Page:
Cybersecurity and cybersecurity breach are difficult topics to discuss with clients because of the unknown variants and for their simple trepidation toward addressing the vulnerabilities and investing the capital for prevention and training. From internal planning involving establishing a process to addressing external intrusion possibilities they tend to be cumbersome for a company’s administration to put their arms around. A detailed internal security program addressed to all employees followed by focused training is initially a critical step. After that, it depends on the individual company’s diligence to monitor its employee’s practices and evaluate their compliance, to ensure some level of data security integrity. Such monitoring and testing should be chronicled reporting what measures were taken to rectify missteps and improvements.
Companies are realizing that their process will not only be scrutinized, upon a cyber security incident, by customers but it will be scrutinized as well by the Federal Trade Commission. Whether it’s their authority to scrutinize advertising that could be deemed deceptive, to protecting the privacy of children information under Children’s Online Privacy Protection Act (COPPA) Rule, the FTC will most likely pursue a claim upon a data integrity incident. The world famous hotelier Wyndham experienced a lawsuit filed by the FTC against it for data breach. Wyndham experienced external sourced intrusion by hackers who were able to retrieve financial information of Wyndham customers as well as personal information. It was assessed that the breach totaled approximately $10m in credit card fraudulent charges.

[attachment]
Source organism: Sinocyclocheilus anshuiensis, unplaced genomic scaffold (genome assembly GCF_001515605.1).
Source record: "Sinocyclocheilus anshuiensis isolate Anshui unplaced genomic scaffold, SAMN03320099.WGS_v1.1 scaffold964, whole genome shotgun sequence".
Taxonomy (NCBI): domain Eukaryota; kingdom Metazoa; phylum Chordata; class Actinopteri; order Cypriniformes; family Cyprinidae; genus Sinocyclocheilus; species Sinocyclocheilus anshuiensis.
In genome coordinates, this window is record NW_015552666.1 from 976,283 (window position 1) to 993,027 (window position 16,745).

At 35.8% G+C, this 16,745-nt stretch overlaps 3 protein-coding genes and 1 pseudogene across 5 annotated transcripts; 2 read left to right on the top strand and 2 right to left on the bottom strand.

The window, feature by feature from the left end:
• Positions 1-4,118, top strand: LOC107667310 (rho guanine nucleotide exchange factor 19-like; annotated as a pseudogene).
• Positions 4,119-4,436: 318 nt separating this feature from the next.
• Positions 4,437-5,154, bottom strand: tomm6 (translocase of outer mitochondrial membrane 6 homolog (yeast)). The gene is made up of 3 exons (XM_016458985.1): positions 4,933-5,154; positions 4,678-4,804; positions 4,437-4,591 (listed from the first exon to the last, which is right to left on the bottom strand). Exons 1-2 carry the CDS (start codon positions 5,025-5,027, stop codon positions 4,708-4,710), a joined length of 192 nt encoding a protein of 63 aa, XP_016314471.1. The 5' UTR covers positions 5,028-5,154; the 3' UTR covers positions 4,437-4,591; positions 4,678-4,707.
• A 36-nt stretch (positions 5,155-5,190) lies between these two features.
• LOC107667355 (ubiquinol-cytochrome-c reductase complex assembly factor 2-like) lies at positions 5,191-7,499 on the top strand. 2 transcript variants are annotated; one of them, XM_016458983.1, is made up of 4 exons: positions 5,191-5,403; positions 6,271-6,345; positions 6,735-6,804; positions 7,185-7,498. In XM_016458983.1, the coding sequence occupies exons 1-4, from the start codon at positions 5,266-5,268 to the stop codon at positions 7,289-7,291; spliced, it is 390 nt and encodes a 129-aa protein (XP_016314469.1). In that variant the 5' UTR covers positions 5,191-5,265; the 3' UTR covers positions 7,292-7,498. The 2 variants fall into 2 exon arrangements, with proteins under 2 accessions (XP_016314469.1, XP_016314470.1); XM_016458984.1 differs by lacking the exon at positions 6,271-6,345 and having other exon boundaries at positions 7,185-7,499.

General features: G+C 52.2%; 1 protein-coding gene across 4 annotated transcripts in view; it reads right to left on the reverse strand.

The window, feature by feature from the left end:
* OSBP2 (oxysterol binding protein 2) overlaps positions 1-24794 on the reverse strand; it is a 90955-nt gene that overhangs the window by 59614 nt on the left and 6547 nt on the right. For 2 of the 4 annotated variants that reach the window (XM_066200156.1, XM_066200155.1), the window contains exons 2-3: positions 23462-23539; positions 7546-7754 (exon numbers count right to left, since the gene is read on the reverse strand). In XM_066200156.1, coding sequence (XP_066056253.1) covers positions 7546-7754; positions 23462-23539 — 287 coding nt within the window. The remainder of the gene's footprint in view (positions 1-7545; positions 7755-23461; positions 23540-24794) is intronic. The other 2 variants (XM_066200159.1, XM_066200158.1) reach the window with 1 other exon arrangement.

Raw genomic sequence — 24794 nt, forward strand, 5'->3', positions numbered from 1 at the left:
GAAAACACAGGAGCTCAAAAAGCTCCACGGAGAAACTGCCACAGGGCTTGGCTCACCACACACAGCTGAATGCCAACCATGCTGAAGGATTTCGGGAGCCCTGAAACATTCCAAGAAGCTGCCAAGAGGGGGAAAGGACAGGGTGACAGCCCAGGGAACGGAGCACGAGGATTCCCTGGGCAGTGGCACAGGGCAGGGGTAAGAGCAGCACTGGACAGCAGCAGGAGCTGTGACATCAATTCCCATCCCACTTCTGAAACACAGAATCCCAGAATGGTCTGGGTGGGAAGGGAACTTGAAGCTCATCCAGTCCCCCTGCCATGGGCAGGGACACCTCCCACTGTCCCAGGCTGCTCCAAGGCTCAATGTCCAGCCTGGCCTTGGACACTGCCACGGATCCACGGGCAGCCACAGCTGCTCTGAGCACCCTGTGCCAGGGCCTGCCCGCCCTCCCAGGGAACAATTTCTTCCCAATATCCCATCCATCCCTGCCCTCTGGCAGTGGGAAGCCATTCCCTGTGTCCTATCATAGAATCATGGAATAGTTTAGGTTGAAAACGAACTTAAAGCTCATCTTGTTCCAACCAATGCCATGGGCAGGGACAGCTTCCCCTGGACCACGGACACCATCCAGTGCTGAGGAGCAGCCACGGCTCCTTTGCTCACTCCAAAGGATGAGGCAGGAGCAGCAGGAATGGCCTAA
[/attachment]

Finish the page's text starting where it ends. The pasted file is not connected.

Throughout the three years of litigation Wyndham did not admit to have violated the law. Yet, they entered into a stipulation and injunction listing criteria addressing the FTC’s concerns. The remedial efforts appear to be routine best practices and comprehensive at most. Among the list of items that Wyndham proposed and was agreed to by FTC, without admitting fault, were the establishment of a written security information program, designation of individual[s] tasked to oversee the program, set standards in selecting vendors’ credit card processing and safeguarding process, take inventory of critical personal and financial collected information, and to frequently evaluate the program and note changes in implementation to enhance the program. The comprehensive list of criteria was also noting a stipulation that Wyndham has to provide annually to the FTC evidence of its compliance with PCI standards (Payment Card Industry Data Security Standard).
The take away from this case is that despite the unknown with respect to anticipating a cyber intrusion incident and being able to forestall an attempt, devising a program addressing the key points regarding confidential information and financial information of customers is critical. Obviously any company could have established a program but was not diligent in assessing its ability for enhancing the company’s awareness of an incident, nor was it diligent in noting its changes, if any. Having a plan, assessing vulnerabilities, taking inventory of protected information, and identifying steps to address or correct, is fundamentally a basic approach that every company should take.